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The Journal of Charlotte L. Forten


A young black woman's reactions to the white world of the Civil War era.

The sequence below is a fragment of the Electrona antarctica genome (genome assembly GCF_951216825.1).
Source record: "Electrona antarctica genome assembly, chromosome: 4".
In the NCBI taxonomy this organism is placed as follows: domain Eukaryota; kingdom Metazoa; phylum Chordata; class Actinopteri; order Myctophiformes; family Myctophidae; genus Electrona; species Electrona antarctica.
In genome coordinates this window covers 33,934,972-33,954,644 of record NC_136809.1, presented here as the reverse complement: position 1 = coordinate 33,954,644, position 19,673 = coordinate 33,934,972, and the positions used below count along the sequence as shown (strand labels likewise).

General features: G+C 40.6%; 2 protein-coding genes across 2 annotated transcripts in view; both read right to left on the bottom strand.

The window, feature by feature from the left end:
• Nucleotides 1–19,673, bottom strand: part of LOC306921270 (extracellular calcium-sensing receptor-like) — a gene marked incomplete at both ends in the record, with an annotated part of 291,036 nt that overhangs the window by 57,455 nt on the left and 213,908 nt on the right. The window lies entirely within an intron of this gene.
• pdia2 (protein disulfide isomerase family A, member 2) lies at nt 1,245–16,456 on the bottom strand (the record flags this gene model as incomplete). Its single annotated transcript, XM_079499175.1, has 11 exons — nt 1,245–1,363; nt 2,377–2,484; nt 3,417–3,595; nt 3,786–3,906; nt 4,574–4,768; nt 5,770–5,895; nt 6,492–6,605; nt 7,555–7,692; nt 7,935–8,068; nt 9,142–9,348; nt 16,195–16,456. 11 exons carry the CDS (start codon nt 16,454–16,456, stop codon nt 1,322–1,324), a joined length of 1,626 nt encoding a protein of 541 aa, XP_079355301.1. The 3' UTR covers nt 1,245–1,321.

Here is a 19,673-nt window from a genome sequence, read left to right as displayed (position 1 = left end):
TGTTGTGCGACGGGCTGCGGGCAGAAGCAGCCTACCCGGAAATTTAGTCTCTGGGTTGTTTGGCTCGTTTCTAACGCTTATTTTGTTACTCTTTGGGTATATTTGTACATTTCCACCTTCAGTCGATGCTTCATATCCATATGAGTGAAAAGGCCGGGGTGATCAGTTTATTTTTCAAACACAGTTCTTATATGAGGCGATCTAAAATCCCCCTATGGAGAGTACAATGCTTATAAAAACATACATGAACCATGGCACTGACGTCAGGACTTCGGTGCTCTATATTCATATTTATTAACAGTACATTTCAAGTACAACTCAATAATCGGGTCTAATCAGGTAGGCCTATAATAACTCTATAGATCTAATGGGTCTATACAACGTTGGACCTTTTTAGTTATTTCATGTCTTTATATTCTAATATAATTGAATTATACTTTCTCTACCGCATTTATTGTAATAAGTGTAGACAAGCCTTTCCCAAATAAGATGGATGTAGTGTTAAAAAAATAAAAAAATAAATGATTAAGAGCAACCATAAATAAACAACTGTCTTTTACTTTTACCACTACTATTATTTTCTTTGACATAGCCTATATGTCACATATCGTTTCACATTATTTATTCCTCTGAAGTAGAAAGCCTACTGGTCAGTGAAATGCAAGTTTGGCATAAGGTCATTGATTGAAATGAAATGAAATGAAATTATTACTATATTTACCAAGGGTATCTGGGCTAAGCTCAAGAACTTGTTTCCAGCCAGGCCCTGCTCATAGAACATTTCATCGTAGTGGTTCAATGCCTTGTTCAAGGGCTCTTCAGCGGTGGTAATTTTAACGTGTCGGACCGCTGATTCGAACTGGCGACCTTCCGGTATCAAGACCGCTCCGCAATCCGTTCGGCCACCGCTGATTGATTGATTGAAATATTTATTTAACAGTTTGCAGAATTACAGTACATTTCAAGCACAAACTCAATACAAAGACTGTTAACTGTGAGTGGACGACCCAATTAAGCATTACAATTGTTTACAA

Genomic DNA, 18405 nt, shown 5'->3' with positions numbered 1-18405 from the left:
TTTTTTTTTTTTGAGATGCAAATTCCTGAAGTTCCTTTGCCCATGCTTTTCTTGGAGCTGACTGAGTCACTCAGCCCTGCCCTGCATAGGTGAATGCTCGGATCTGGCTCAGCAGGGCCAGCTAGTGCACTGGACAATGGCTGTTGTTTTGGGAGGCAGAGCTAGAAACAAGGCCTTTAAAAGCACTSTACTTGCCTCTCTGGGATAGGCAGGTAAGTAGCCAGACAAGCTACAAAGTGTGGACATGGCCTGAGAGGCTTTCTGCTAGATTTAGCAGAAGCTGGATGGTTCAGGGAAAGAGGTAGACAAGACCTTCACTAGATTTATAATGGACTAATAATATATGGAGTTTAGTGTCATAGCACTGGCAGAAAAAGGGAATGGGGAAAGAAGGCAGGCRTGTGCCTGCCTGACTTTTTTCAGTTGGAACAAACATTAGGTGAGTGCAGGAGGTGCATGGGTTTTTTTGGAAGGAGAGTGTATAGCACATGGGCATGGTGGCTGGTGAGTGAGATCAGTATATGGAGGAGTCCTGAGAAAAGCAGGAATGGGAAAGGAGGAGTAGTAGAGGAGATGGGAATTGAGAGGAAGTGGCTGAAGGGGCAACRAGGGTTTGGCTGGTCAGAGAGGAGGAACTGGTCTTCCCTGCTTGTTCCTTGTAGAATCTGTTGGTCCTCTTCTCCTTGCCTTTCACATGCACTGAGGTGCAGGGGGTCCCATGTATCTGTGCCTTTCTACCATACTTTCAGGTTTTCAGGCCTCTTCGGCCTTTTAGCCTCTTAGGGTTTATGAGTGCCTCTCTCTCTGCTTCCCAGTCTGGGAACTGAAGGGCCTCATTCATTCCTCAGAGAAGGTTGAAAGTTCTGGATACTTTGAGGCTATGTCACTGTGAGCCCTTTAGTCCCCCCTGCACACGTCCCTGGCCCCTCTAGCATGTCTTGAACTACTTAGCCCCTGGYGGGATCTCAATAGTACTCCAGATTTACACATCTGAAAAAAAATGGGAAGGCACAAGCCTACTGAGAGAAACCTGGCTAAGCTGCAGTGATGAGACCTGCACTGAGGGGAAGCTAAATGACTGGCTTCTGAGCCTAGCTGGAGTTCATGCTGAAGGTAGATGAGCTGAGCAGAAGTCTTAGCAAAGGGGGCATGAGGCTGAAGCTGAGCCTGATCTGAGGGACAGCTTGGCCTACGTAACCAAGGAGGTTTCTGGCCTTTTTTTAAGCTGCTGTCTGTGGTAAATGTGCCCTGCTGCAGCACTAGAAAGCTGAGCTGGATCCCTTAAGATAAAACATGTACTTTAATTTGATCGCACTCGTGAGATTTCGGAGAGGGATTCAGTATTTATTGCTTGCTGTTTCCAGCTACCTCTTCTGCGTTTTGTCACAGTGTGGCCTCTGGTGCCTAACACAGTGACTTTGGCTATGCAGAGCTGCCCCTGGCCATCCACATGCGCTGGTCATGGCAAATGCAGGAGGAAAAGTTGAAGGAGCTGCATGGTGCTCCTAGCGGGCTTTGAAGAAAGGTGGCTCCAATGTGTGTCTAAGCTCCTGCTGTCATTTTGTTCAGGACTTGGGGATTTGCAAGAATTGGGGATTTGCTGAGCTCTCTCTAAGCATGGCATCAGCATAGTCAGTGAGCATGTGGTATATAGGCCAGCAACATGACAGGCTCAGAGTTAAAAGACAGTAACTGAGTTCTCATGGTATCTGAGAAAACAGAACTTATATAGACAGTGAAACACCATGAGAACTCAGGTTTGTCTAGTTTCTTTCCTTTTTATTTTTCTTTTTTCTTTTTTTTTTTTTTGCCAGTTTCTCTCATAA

Charlotte L. Forten (1838-1914) was sensitive, intelligent, and educated in the culture and conventions of pre-Civil War America. But one thing distinguished her from other young Philadelphia women: she was black, destined to endure the constant insults that were accorded any person of color in her day. Her remarkable diary reveals how her resentment against the prejudice of the white world became transformed into an iron determination to excel. Impatient to help the self-advancement of other blacks, she went to Massachusetts to become a teacher and became active in literary and abolitionist circles. Then, during the Civil War, she traveled to South Carolina to participate in a unique social experiment involving newly freed blacks of the Sea Islands. In 1878 she married the Reverand Francis J. Grimké, the son of Henry Grimké whose two sisters, Sarah and Angelina, were prominent abolitionists. Charlotte Forten’s zeal for justice and her personal renderings of the events and people of her day make her journal an important document in American social history. Her bequest to humanity, Ray Allen Billington writes, “was a journal which could reveal to a later generation her undying belief in human decency and equality.”